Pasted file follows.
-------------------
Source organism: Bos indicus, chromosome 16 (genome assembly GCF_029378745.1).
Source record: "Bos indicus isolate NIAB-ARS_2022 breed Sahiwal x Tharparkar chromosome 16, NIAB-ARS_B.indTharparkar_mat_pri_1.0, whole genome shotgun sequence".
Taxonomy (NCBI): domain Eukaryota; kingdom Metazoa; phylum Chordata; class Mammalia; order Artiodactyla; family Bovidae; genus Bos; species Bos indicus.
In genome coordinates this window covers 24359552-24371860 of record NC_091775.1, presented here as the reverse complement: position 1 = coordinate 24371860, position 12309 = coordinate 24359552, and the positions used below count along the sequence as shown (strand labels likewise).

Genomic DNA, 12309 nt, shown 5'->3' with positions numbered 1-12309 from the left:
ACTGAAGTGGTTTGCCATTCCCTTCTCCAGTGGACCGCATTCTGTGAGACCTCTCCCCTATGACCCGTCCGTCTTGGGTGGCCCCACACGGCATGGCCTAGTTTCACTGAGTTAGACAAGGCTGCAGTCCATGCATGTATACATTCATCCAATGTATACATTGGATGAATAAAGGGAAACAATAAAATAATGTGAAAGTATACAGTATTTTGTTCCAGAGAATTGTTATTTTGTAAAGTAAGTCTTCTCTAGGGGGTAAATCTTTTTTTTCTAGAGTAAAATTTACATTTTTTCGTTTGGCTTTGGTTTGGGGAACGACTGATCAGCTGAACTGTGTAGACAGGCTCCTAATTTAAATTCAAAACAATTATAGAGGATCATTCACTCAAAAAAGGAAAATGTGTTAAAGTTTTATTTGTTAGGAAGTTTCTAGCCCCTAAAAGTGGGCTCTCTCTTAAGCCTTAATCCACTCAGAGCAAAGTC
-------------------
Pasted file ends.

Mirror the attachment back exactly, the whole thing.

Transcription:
Source organism: Bos indicus, chromosome 16 (genome assembly GCF_029378745.1).
Source record: "Bos indicus isolate NIAB-ARS_2022 breed Sahiwal x Tharparkar chromosome 16, NIAB-ARS_B.indTharparkar_mat_pri_1.0, whole genome shotgun sequence".
Taxonomy (NCBI): domain Eukaryota; kingdom Metazoa; phylum Chordata; class Mammalia; order Artiodactyla; family Bovidae; genus Bos; species Bos indicus.
In genome coordinates this window covers 24359552-24371860 of record NC_091775.1, presented here as the reverse complement: position 1 = coordinate 24371860, position 12309 = coordinate 24359552, and the positions used below count along the sequence as shown (strand labels likewise).

Genomic DNA, 12309 nt, shown 5'->3' with positions numbered 1-12309 from the left:
ACTGAAGTGGTTTGCCATTCCCTTCTCCAGTGGACCGCATTCTGTGAGACCTCTCCCCTATGACCCGTCCGTCTTGGGTGGCCCCACACGGCATGGCCTAGTTTCACTGAGTTAGACAAGGCTGCAGTCCATGCATGTATACATTCATCCAATGTATACATTGGATGAATAAAGGGAAACAATAAAATAATGTGAAAGTATACAGTATTTTGTTCCAGAGAATTGTTATTTTGTAAAGTAAGTCTTCTCTAGGGGGTAAATCTTTTTTTTCTAGAGTAAAATTTACATTTTTTCGTTTGGCTTTGGTTTGGGGAACGACTGATCAGCTGAACTGTGTAGACAGGCTCCTAATTTAAATTCAAAACAATTATAGAGGATCATTCACTCAAAAAAGGAAAATGTGTTAAAGTTTTATTTGTTAGGAAGTTTCTAGCCCCTAAAAGTGGGCTCTCTCTTAAGCCTTAATCCACTCAGAGCAAAGTC